CHARLES DARWIN TO J.D. HOOKER. (Parts of two letters.) Down [October, 1847].
I congratulate you heartily on your arrangements being completed, with some prospect for the future. It will be a noble voyage and journey, but I wish it was over, I shall miss you selfishly and all ways to a dreadful extent ...I am in great perplexity how we are to meet...I can well understand how dreadfully busy you must be. If you CANNOT come here, you MUST let me come to you for a night; for I must have one more chat and one more quarrel with you over the coal.
By the way, I endeavoured to stir up Lyell (who has been staying here some days with me) to theorise on the coal: his oolitic UPRIGHT Equisetums are dreadful for my submarine flora. I should die much easier if some one would solve me the coal question. I sometimes think it could not have been formed at all. Old Sir Anthony Carlisle once said to me gravely, that he supposed Megatherium and such cattle were just sent down from heaven to see whether the earth would support them; and I suppose the coal was rained down to puzzle mortals. You must work the coal well in India.
Ever yours, C. DARWIN.
CHARLES DARWIN TO J.D. HOOKER. [November 6th, 1847.]
My dear Hooker,
I have just received your note with sincere grief: there is no help for it. I shall always look at your intention of coming here, under such circumstances, as the greatest proof of friendship I ever received from mortal man. My conscience would have upbraided me in not having come to you on Thursday, but, as it turned out, I could not, for I was quite unable to leave Shrewsbury before that day, and I reached home only last night, much knocked up. Without I hear to-morrow (which is hardly possible), and if I am feeling pretty well, I will drive over to Kew on Monday morning, just to say farewell. I will stay only an hour...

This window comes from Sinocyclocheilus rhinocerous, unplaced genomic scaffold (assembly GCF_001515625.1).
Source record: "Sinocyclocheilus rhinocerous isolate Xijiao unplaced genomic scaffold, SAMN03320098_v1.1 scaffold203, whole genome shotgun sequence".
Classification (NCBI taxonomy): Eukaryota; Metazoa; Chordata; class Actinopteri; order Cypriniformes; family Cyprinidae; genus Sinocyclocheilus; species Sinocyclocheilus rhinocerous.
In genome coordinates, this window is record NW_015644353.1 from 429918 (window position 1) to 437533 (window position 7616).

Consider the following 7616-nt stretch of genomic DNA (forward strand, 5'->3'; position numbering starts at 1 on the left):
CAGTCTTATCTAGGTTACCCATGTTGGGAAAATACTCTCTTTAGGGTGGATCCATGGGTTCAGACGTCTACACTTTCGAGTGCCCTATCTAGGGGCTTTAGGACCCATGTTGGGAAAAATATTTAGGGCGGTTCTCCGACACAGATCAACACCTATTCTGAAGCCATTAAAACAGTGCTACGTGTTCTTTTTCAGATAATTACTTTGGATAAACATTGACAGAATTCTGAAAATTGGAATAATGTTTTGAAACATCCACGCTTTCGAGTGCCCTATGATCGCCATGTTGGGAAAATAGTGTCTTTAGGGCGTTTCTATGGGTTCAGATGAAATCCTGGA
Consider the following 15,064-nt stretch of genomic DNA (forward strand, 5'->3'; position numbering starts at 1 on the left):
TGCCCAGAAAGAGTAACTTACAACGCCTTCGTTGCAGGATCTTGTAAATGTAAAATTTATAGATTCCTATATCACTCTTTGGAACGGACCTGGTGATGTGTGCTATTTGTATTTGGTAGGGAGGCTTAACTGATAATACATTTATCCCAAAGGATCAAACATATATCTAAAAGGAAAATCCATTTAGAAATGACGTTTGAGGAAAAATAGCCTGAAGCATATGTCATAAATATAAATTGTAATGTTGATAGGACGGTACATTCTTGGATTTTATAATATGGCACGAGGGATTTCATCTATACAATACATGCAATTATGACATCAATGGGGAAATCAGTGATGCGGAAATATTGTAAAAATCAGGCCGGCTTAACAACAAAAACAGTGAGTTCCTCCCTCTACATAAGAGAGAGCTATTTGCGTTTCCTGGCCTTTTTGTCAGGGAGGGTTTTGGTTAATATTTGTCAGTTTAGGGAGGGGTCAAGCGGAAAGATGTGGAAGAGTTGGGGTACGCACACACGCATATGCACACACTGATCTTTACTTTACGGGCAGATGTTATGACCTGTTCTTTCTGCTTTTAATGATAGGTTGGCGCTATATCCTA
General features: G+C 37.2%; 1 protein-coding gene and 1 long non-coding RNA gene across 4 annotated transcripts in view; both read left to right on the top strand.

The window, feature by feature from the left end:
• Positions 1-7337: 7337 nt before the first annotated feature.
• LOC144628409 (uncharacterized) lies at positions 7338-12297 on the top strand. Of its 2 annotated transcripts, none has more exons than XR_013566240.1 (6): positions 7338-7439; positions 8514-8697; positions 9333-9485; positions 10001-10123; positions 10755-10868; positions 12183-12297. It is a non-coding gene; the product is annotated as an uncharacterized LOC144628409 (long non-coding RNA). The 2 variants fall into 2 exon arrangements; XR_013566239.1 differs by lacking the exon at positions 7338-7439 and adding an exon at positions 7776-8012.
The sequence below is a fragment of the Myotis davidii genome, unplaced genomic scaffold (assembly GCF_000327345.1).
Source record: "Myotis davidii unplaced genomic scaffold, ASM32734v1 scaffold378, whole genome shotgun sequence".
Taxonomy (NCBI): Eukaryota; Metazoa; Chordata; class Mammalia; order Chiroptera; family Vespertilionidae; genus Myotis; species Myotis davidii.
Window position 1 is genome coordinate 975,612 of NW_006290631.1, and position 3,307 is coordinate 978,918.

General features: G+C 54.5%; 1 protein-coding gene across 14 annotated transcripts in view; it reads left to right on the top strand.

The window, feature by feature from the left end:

CHARLES DARWIN TO J.D. HOOKER. [November, 1847.]
My dear Hooker,
I am very unwell, and incapable of doing anything. I do hope I have not inconvenienced you. I was so unwell all yesterday, that I was rejoicing you were not here; for it would have been a bitter mortification to me to have had you here and not enjoyed your last day. I shall not now see you. Farewell, and God bless you.
Your affectionate friend, C. DARWIN.
I will write to you in India.
[In 1847 appeared a paper by Mr. D. Milne (Now Mr. Milne Home. The essay was published in Transactions of the Edinburgh Royal Society, vol. xvi.), in which my father's Glen Roy work is criticised, and which is referred to in the following characteristic extract from a letter to Sir J. Hooker:] "I have been bad enough for these few last days, having had to think and write too much about Glen Roy...Mr. Milne having attacked my theory, which made me horribly sick." I have not been able to find any published reply to Mr. Milne, so that I imagine the "writing" mentioned was confined to letters. Mr. Milne's paper was not destructive to the Glen Roy paper, and this my father recognises in the following extract from a letter to Lyell (March, 1847). The reference to Chambers is explained by the fact that he accompanied Mr. Milne in his visit to Glen Roy. "I got R. Chambers to give me a sketch of Milne's Glen Roy views, and I have re-read my paper, and am, now that I have heard what is to be said, not even staggered. It is provoking and humiliating to find that Chambers not only had not read with any care my paper on this subject, or even looked at the coloured map, so that the new shelf described by me had not been searched for, and my arguments and facts of detail not in the least attended to. I entirely gave up the ghost, and was quite chicken-hearted at the Geological Society, till you reassured and reminded me of the main facts in the whole case."